High salt loading alters the expression and localization of glial aquaporins in rat retina.Exp Eye Res. 2009 Jun 15; 89(1):88-94.EE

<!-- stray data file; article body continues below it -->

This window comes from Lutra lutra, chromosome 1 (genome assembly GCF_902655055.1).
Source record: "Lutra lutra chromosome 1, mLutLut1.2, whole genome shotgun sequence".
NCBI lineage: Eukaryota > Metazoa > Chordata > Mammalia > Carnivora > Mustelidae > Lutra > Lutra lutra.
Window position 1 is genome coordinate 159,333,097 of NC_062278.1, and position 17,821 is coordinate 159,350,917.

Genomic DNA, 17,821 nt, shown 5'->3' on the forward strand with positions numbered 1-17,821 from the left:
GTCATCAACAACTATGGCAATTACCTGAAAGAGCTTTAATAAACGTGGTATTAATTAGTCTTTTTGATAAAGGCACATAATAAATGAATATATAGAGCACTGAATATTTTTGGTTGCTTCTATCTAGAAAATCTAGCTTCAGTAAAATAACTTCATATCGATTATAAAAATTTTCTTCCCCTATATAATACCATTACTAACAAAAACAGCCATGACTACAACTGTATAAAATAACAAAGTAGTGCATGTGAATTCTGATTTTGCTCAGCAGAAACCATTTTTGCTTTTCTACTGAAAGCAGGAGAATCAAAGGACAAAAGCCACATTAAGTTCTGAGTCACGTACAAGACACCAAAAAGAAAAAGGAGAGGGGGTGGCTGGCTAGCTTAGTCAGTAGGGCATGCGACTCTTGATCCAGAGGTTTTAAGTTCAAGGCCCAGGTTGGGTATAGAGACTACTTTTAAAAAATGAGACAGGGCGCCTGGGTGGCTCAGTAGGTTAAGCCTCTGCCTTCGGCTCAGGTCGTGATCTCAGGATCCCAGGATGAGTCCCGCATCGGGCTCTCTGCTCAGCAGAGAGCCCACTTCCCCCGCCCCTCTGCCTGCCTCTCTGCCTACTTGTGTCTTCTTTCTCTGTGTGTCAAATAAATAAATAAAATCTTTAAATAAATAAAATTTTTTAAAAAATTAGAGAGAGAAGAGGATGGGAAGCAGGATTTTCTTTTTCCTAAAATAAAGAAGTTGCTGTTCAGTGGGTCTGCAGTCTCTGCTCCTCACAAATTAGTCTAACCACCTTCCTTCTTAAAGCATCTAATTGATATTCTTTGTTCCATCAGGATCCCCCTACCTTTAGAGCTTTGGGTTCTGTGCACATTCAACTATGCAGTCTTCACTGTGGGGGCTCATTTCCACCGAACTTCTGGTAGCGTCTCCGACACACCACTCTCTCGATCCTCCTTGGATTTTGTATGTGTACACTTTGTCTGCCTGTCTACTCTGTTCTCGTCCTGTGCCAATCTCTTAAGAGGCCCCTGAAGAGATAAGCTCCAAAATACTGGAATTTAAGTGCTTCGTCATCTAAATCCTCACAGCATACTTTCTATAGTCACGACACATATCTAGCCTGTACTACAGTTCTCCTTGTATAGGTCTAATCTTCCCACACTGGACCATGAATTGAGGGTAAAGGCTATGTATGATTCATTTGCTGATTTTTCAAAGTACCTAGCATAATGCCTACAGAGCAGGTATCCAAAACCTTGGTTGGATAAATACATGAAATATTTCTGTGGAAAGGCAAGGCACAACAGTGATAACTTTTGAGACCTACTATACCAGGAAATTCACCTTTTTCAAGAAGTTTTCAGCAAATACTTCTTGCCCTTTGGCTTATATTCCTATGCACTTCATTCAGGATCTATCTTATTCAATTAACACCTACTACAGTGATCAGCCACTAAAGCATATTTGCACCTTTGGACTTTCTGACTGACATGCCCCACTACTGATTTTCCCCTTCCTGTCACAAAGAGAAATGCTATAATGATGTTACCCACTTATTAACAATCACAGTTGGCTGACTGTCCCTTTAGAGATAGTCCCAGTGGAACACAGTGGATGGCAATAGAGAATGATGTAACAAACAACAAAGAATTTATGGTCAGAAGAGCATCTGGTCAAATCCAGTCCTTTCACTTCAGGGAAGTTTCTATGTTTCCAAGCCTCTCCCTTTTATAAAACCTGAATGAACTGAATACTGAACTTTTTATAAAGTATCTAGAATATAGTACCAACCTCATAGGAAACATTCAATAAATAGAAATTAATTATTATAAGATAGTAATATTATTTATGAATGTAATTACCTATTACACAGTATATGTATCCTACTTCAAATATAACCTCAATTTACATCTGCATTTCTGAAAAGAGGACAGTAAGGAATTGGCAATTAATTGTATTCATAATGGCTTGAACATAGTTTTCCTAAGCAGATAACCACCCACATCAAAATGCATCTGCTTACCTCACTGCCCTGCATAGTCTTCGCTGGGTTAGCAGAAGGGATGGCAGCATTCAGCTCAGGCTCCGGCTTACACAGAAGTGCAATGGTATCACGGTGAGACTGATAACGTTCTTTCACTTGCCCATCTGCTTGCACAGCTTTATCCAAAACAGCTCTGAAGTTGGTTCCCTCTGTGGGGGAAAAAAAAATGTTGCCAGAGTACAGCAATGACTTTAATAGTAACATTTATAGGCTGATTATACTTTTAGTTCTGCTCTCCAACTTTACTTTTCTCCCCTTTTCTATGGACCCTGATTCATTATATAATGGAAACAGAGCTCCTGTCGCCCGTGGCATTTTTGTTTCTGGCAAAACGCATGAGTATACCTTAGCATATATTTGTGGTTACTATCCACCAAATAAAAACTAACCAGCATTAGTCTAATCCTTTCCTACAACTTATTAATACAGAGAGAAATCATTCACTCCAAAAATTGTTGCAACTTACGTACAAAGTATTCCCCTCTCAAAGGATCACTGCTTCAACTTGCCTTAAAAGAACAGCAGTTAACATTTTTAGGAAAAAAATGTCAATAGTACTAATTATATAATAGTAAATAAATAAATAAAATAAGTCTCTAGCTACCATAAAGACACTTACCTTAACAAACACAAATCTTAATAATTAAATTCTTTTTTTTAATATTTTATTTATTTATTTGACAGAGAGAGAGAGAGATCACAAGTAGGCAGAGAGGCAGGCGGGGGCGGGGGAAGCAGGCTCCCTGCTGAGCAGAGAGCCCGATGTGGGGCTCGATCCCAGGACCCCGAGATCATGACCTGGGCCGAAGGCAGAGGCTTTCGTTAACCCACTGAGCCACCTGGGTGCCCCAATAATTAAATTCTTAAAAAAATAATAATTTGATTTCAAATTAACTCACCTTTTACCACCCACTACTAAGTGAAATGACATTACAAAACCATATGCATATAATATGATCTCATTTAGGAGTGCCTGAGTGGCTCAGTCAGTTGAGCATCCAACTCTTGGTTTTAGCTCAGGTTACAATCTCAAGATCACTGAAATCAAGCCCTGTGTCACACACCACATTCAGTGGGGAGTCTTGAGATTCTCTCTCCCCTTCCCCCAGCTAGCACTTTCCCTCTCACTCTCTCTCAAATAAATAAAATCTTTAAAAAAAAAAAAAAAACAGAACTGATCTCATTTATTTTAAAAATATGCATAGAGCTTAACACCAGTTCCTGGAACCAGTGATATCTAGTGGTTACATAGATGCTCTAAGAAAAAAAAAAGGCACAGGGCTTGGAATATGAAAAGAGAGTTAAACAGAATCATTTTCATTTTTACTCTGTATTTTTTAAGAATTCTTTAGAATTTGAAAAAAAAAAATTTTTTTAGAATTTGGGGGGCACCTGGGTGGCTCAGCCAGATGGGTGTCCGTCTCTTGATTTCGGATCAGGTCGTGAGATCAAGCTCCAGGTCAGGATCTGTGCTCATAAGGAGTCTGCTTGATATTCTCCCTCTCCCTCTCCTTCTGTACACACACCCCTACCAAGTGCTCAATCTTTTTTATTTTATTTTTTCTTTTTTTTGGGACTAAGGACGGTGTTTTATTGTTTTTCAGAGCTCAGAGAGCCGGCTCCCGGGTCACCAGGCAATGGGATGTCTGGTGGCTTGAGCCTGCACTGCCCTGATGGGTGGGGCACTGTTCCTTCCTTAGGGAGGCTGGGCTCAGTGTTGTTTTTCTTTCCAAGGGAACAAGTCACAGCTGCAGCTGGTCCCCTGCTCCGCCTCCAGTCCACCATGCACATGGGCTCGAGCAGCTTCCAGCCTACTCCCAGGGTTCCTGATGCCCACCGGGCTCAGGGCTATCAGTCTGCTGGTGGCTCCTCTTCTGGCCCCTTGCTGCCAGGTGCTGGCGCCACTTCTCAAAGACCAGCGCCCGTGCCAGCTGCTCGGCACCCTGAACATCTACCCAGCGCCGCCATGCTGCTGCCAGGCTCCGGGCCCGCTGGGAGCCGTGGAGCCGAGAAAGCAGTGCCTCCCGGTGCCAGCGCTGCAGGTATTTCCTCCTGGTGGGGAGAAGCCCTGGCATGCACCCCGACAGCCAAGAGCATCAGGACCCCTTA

In the neural retina, glial cells control the ionic concentrations in part by mediation of transmembrane water fluxes through aquaporin (AQP) water channels. The expression and immunolocalization of two water channels, AQP1 and AQP4, in the rat retina during experimental high salt loading were investigated in this study. Six-week-old Wistar rats were allowed free access to rat chow with 8% NaCl concentration. Of these rats, 6 were killed after 2, 6, 10 and 20 weeks. Twelve-week-old and 26-week-old Wistar rats with a normal diet (0.5% NaCl concentration) were used as controls. Retinal tissues were collected. Ultrathin sections stained with uranyl acetate and lead citrate were photographed using a transmission electron microscope (TEM). Retinal whole mounts and cryosections were immunostained with AQP1 and AQP4 antibodies to detect the immunolocalization changes by confocal microscopy. The AQP1 and AQP4 contents were evaluated by western blot analysis. In control tissues, no intracellular edema and mitochondria swelling were observed by TEM. The immunoreactive AQP4 was expressed by glial cells (Müller cells and astrocytes) predominantly in the inner retina, and AQP1 was expressed in the outer retina. In the retinas of high salt loading animals, obvious intracellular edema was observed by TEM in retinal ganglion cell (RGC) and mitochondria swelling was observed in glial cells. Strong expression of AQP1 was found in glial cells located in the innermost retinal layers, mainly in astrocytes. The superficial retinal vessels were surrounded by AQP4 in control retinas, but by both AQP4 and AQP1 in retina of high salt loading animals. A similar alteration in the localization of AQP1 has been described in the rat retina after transient ischemia and diabetes. Western blot results supported the conclusion that the AQP1 expression increased during high salt diet. Our findings indicate that high salt loading may induce neural retina edema, and that altered glial cell-mediated water transport via AQP channels in the retina may be one of the reasons for intracellular edema in the neural retina.